Prager is correct. I would add that even if religion were wiped from the face of the Earth, cruelty and brutality would still exist. Tyrants will commit crimes against humanity based on anything that seems convenient at the time. The people who supposedly commit genocide in the name of religion would just as easily do the same in the name of French cuisine. That's because dictators do what they do because. . .it's what they do.

  • Jim C.

    Prager is an exceedingly silly man with a very shallow, half-baked set of ideas he tries to make coalesce into something meaningful. What, exactly, is his point here?

    Indeed, the message of Jesus Christ has literally been a godsend to humanity. But merely coming from the Christian tradition is no particular mark of honor (Nazi Germany shares the same heritage after all)–showing Christ through your actions is. For Prager to reduce everything to body counts (does he really want to go there?) shows what an immature twit he is.

    For a man who purportedly loves liberty, I find it quite interesting how little he mentions the Enlightenment–the single greatest influence on the genius of our Founding Fathers, making possible the most incredible political experiment on earth.

    • Chuck

      Half-baked is the perfect way to describe Prager. He doesn't seem to understand the difference between "seems true" and "is true".

      Regarding the Enlightenment, he recently did discuss it on his radio show. He's against it. Of course he issued some disclaimers saying he wasn't really against it, but he went on to quite forcefully denounce the Enlightenment.

  • Samurai Hit Woman

    If Prager is a twit then what the world needs is more twits. If you on the other hand have a point—make it. Prager made his point and the only reason you can't see it is because you don't want to.

    The spirit of Nazi Germany did not come from the Christian tradition. The Constitution and freedom did come from Christ's teaching along with the Enlightenment of our forefathers.

    It's the spirit that you can' t see, much like Prager's point, that determines what we do see.

    • Jim C.

      No, see, you don't get to pick and choose after the fact: if a Christian heritage is something to vaunt as integrally necessary, then Germany is just as much a part of that heritage as any country in "Christendom."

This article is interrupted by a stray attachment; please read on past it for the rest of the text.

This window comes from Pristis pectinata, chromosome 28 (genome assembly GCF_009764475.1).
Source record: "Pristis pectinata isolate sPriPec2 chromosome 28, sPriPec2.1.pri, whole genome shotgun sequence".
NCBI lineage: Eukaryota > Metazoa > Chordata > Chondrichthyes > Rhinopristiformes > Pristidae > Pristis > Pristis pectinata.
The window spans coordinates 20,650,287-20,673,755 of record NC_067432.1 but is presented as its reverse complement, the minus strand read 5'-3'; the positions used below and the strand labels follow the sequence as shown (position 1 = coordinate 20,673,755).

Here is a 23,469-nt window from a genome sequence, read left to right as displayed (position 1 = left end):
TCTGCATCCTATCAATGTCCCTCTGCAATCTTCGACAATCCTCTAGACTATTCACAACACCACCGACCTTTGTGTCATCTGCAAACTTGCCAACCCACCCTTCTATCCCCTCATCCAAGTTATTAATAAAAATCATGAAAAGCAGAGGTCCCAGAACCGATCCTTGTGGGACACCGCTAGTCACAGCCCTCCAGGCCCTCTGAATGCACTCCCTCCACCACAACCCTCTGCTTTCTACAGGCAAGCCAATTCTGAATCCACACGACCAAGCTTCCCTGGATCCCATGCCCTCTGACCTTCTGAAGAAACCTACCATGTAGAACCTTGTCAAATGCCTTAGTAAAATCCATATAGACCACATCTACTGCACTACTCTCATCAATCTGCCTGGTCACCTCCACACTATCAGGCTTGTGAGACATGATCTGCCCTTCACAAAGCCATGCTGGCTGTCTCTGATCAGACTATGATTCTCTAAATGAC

I agree, our concept of freedom has its roots in Christ's teaching, but one must be very clear about what the Enlightenment really represented: religion (Christianity) began to cease to be a political entity (the way Islam still is, now) which governed and interfered with the pursuit of the empirical knowledge (which spurred the Enlightenment), and found its "proper" place as a guiding force in free individual's lives.

    • trickyblain

      Can you give us one example of one line in the Constitution that directly reflects Christ's teachings?

  • trickyblain

    So, Prager is upset that people in Africa are fighting, and also upset that people in Europe are not. He points to Turkey and Iran and China as examples of the "Post Christian West." Weird.

    He also dismisses the "technology" argument by telling us that Russians starved the people. But, of course, prior to technological advances (Rome excepted) rulers didn't govern over areas anywhere near the size of Russia – let alone have the ability to cut off food from slected areas of an Empire.

  • Samurai Hit Woman

    When countries become overrun by lies, propaganda, and an authoritarian or totalitarian ideology they do not represent Christ, or for that matter Christianity, so have nothing to do with a Christian anything.

    They do, however, represent the opposite of Christianity, and Judeo-Christian values, values that were first espoused by Jews and later observed by Christians as well.

  • Chuck

    Dennis Prager would have hated Lincoln.

    Lincoln "transformed America", which is a big no-no to Prager. To Prager, transforming America means you hate America. Prager loves America so he fights all social progress.

    Prager would have railed against Lincoln for ending slavery. "The founding fathers had slaves. Who is this Lincoln who thinks he knows better than the founding fathers?"

    Europe looked down on America for having slavery. Prager would have said Lincoln had "European values". He would have said the Confederacy represents "American values."